chapter 2 - uncle tom's cabin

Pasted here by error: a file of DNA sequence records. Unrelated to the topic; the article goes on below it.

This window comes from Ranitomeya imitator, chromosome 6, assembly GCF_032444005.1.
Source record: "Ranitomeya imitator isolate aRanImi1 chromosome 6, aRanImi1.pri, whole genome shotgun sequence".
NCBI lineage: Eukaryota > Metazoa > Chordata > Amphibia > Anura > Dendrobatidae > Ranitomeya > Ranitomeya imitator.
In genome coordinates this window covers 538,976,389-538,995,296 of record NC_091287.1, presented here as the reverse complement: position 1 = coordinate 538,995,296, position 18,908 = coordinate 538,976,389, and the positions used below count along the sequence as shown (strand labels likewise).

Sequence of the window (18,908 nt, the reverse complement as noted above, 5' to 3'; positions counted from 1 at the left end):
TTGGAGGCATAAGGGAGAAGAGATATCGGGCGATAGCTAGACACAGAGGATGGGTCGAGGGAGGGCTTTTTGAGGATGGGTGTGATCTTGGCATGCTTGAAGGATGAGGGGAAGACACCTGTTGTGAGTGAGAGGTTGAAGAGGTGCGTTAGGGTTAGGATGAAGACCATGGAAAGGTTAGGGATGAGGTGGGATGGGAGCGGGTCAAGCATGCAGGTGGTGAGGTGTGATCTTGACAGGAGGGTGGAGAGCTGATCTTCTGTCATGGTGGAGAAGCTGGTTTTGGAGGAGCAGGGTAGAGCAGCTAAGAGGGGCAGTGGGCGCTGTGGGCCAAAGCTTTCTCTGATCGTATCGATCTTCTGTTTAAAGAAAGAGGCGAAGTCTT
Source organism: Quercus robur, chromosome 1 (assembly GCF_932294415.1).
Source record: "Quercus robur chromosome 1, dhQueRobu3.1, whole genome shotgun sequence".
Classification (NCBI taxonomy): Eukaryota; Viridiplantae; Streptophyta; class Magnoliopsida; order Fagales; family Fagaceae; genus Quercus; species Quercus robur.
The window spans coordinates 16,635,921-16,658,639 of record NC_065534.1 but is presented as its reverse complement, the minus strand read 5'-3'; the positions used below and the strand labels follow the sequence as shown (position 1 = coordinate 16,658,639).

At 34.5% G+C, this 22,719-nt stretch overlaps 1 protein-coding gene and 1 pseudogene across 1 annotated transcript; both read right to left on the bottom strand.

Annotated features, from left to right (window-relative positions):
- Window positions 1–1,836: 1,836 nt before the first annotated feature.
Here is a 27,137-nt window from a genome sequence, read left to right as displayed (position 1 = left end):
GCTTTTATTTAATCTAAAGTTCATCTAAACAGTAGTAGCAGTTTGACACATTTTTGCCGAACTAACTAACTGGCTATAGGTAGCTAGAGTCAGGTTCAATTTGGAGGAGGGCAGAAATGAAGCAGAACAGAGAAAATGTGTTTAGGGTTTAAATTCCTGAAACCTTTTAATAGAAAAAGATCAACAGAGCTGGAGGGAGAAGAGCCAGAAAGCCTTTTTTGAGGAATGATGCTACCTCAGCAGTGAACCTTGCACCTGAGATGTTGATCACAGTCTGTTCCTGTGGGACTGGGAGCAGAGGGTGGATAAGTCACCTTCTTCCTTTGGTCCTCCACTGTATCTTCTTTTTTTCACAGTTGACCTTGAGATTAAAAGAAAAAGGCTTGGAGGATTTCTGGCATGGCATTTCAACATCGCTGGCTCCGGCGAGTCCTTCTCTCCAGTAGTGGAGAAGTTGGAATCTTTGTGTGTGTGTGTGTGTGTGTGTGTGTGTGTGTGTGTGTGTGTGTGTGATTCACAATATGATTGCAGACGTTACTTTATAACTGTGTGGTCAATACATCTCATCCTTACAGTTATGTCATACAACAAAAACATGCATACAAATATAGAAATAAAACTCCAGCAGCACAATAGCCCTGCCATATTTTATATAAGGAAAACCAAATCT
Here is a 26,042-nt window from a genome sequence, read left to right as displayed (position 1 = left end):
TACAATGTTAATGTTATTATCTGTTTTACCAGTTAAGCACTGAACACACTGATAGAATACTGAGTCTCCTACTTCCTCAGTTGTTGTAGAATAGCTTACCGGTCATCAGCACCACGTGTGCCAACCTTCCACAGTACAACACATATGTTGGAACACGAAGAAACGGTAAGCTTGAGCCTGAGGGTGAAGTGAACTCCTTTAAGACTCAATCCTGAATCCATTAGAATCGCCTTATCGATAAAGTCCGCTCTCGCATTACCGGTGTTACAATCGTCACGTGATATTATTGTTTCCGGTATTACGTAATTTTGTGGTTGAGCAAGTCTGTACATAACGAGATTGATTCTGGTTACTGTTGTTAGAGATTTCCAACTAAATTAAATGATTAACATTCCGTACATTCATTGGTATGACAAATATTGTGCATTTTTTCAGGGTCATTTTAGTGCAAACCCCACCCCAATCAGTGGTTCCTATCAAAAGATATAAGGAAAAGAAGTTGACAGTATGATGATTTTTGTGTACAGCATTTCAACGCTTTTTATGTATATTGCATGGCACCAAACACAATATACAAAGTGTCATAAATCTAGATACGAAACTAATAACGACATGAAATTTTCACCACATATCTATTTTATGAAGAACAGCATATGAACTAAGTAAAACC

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Contrary to what one might expect from a novel protesting slavery, Eliza is very content at the Shelby plantation. She does not miss or question her lack of personal autonomy under the master-slave relationship, but rather is grateful for masters who have instilled in her Christian ways. This is an ironic commentary on how the tenets of Christianity and slavery can be compatible, for it seems that Christian doctrine is subverted to keep slaves in their place. This is evidenced by Eliza's protest to her husband, that she "must obey master and mistress" in order to be Christian. Overall, the opposite experiences of kindness and cruelty at the hands of masters that Eliza and George experience are Stowe's means of painting a fair portrait of the condition of slavery. Like Eliza, not all slaves were discontent, but all lacked basic human rights. As we will see, even Eliza was soon to learn the crueler aspects of bondange when she does not have the right to keep her own child.